Saturday, 26 Sep 2020

Morning Briefing: Top stories from The Straits Times on Sept 8

Good morning! Here are our top stories to kick-start your Tuesday, Sept 8.

Thousands of jobs may go in next 6 months: Experts

Workers have so far been sheltered from the worst economic effects of the pandemic due to substantial government support but there is a limit to what the Government can do, said observers.

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Some malls that lock doors to comply with Covid-19 measures are breaching fire safety rules

The malls were issued warnings, fined $300, or both, and they have since rectified the situation.

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Several malls across the island visited by infectious Covid-19 patients

Also newly added to the list of locations that coronavirus patients visited were Gardens by the Bay, ICA Building, Mustafa Centre and E!Hub @ Downtown East.

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13,000 workers barred from returning to work after missing Covid-19 testing deadline

The authorities had warned that unresponsive employers who persistently failed to schedule workers for rostered routine testing may have their work pass privileges curtailed.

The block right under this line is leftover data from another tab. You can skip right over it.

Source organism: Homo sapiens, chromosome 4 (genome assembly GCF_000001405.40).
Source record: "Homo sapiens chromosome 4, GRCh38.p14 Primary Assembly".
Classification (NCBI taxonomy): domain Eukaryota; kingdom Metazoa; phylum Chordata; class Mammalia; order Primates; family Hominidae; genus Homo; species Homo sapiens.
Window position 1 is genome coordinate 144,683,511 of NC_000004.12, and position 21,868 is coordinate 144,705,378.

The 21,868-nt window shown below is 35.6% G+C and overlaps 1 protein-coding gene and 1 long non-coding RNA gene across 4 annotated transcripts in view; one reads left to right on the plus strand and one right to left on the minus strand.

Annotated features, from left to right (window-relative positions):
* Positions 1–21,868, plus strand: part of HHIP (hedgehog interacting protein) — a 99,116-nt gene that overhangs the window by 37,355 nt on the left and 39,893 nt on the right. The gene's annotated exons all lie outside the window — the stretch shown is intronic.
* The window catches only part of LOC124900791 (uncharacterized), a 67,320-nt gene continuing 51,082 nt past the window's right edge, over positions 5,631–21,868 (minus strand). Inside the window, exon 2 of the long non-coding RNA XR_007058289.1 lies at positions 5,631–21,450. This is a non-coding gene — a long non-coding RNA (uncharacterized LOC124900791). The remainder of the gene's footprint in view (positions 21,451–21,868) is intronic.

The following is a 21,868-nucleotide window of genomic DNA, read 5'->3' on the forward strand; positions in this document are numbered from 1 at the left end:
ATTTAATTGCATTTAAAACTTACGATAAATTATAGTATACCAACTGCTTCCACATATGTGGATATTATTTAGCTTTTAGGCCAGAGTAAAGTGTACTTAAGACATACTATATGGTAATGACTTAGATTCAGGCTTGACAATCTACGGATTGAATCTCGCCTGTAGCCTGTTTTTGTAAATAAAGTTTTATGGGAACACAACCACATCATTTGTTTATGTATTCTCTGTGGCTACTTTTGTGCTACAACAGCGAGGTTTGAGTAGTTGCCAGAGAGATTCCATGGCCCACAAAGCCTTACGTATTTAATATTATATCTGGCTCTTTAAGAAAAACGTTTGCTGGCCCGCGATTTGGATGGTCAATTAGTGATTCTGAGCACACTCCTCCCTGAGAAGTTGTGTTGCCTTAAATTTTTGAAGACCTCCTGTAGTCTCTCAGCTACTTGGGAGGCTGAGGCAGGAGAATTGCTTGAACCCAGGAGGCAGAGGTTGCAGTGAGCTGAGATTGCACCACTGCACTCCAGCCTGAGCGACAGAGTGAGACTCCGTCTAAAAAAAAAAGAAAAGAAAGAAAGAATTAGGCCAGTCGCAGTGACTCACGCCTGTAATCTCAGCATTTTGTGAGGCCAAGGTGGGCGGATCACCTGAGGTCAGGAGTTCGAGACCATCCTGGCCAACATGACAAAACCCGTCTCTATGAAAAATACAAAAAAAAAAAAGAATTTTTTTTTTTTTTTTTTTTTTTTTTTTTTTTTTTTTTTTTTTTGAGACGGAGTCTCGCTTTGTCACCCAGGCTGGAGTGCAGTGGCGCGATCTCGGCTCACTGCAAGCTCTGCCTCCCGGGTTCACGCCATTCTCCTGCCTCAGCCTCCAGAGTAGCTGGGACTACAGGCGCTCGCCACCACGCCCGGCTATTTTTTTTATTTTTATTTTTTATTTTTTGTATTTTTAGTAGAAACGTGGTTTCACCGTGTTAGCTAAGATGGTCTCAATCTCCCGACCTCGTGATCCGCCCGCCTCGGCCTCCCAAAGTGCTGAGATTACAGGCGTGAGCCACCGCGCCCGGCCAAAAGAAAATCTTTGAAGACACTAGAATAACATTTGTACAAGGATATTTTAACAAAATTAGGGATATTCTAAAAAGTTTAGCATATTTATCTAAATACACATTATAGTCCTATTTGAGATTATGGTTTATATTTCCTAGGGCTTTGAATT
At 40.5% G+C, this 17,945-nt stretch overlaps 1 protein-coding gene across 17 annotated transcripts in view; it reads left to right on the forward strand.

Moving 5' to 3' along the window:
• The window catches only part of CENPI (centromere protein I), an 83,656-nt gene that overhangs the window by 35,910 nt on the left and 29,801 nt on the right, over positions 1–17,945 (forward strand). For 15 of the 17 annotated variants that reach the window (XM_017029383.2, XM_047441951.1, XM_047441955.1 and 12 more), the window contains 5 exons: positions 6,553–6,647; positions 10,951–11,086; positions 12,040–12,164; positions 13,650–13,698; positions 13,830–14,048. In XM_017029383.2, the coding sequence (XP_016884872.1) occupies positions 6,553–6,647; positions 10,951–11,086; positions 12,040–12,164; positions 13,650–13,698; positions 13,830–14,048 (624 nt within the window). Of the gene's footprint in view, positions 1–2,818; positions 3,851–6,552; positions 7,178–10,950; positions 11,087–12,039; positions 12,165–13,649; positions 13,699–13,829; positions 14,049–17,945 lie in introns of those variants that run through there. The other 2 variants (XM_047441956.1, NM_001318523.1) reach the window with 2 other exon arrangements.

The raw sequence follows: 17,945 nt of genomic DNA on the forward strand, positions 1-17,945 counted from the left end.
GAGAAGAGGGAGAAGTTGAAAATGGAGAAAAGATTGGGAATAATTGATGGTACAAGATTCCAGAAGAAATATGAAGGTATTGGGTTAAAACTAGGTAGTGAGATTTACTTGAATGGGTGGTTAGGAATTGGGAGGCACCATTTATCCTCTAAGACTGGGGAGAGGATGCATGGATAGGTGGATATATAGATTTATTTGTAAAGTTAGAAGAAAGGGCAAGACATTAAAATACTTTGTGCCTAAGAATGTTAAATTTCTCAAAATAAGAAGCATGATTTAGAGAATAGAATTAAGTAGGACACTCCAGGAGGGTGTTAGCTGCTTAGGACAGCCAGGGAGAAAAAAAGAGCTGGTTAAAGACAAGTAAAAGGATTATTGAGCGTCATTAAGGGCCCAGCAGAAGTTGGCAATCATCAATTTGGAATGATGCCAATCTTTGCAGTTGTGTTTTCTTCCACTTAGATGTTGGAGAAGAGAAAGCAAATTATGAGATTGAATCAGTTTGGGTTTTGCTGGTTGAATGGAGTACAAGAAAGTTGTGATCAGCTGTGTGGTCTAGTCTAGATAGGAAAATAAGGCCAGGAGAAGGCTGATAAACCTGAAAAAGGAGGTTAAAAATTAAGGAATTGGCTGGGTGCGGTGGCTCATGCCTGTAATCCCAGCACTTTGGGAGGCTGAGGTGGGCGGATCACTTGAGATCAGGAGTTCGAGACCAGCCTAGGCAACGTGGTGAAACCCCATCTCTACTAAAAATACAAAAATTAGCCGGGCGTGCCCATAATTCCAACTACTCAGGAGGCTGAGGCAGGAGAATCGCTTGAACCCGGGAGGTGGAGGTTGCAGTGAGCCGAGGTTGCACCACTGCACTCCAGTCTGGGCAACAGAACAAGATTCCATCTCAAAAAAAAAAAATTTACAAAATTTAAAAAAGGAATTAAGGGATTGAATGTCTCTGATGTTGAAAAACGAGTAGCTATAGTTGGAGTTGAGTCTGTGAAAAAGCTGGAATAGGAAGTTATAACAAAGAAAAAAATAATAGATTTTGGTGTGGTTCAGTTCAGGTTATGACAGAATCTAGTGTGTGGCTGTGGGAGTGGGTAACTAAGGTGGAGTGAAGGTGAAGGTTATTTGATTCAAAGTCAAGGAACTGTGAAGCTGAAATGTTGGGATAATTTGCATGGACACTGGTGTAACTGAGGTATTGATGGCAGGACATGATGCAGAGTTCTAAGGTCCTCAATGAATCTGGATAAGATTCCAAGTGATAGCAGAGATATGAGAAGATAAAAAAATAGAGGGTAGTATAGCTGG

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Auditor-General flags lapses in IT controls, procurement and contract management in public agencies

Government agencies have verified that no confidential data was compromised and no unauthorised activities resulted from the IT lapses.

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Millions evacuated, power down as Typhoon Haishen hits Japan and South Korea

Hundreds of flights were grounded in South Korea and Japan.

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The sordid saga following the death of Bollywood star Sushant Singh Rajput

Television channels capitalised on his death to drive up viewership ratings; political parties are using the tragedy to lay the blame for his death on their opponents.

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Hong Kong police slammed over rough arrest of girl, 12, during street protests

The girl had gone out with her elder brother to buy art supplies for school but found themselves caught in a crowd of protesters.

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MinLaw, Ipos seek public feedback on exceptions allowing copyrighted works to be reproduced

The public consultation is part of a periodic review of the Copyright (Excluded Works) Order to take into account the fast pace of technological change.

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Poet Marylyn Tan, historic Singapore Literature Prize-winner, is not afraid to get her verse dirty

When her debut collection was published, her parents said: “Can you write something more pleasant that would sell more copies, rather than something so disgusting?”

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